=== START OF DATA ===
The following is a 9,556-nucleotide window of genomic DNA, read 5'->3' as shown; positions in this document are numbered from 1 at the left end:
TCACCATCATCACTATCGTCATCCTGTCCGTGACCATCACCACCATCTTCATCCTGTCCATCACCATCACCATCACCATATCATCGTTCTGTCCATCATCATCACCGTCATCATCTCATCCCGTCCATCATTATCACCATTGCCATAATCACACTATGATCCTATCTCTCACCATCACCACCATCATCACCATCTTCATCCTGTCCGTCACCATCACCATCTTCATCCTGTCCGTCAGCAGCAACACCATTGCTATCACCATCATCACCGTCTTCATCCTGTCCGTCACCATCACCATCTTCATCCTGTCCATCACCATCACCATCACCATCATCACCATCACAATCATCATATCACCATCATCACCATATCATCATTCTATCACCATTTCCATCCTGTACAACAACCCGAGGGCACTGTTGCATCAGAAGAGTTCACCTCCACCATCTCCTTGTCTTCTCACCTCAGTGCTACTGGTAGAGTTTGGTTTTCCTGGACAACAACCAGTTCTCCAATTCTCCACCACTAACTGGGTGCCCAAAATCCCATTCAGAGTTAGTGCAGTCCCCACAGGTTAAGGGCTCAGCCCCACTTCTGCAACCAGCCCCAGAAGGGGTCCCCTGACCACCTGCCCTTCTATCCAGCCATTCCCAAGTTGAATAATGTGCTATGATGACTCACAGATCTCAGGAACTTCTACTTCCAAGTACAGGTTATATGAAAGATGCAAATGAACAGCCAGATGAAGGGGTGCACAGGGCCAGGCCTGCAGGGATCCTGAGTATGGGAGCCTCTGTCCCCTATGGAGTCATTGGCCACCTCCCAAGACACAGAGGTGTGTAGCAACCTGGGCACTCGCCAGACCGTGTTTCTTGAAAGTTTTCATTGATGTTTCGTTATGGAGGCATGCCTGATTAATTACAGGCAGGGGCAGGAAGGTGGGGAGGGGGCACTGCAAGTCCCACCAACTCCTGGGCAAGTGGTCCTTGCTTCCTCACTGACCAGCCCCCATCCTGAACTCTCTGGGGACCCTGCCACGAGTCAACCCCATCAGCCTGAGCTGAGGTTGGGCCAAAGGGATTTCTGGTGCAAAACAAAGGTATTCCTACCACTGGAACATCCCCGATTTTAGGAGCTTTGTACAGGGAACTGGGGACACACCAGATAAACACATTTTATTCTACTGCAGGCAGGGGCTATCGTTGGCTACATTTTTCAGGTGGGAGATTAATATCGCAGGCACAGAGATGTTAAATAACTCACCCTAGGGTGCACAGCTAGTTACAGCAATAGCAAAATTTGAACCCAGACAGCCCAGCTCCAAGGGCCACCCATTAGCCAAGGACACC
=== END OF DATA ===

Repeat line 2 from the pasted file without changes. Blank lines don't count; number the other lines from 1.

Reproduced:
TCACCATCATCACTATCGTCATCCTGTCCGTGACCATCACCACCATCTTCATCCTGTCCATCACCATCACCATCACCATATCATCGTTCTGTCCATCATCATCACCGTCATCATCTCATCCCGTCCATCATTATCACCATTGCCATAATCACACTATGATCCTATCTCTCACCATCACCACCATCATCACCATCTTCATCCTGTCCGTCACCATCACCATCTTCATCCTGTCCGTCAGCAGCAACACCATTGCTATCACCATCATCACCGTCTTCATCCTGTCCGTCACCATCACCATCTTCATCCTGTCCATCACCATCACCATCACCATCATCACCATCACAATCATCATATCACCATCATCACCATATCATCATTCTATCACCATTTCCATCCTGTACAACAACCCGAGGGCACTGTTGCATCAGAAGAGTTCACCTCCACCATCTCCTTGTCTTCTCACCTCAGTGCTACTGGTAGAGTTTGGTTTTCCTGGACAACAACCAGTTCTCCAATTCTCCACCACTAACTGGGTGCCCAAAATCCCATTCAGAGTTAGTGCAGTCCCCACAGGTTAAGGGCTCAGCCCCACTTCTGCAACCAGCCCCAGAAGGGGTCCCCTGACCACCTGCCCTTCTATCCAGCCATTCCCAAGTTGAATAATGTGCTATGATGACTCACAGATCTCAGGAACTTCTACTTCCAAGTACAGGTTATATGAAAGATGCAAATGAACAGCCAGATGAAGGGGTGCACAGGGCCAGGCCTGCAGGGATCCTGAGTATGGGAGCCTCTGTCCCCTATGGAGTCATTGGCCACCTCCCAAGACACAGAGGTGTGTAGCAACCTGGGCACTCGCCAGACCGTGTTTCTTGAAAGTTTTCATTGATGTTTCGTTATGGAGGCATGCCTGATTAATTACAGGCAGGGGCAGGAAGGTGGGGAGGGGGCACTGCAAGTCCCACCAACTCCTGGGCAAGTGGTCCTTGCTTCCTCACTGACCAGCCCCCATCCTGAACTCTCTGGGGACCCTGCCACGAGTCAACCCCATCAGCCTGAGCTGAGGTTGGGCCAAAGGGATTTCTGGTGCAAAACAAAGGTATTCCTACCACTGGAACATCCCCGATTTTAGGAGCTTTGTACAGGGAACTGGGGACACACCAGATAAACACATTTTATTCTACTGCAGGCAGGGGCTATCGTTGGCTACATTTTTCAGGTGGGAGATTAATATCGCAGGCACAGAGATGTTAAATAACTCACCCTAGGGTGCACAGCTAGTTACAGCAATAGCAAAATTTGAACCCAGACAGCCCAGCTCCAAGGGCCACCCATTAGCCAAGGACACC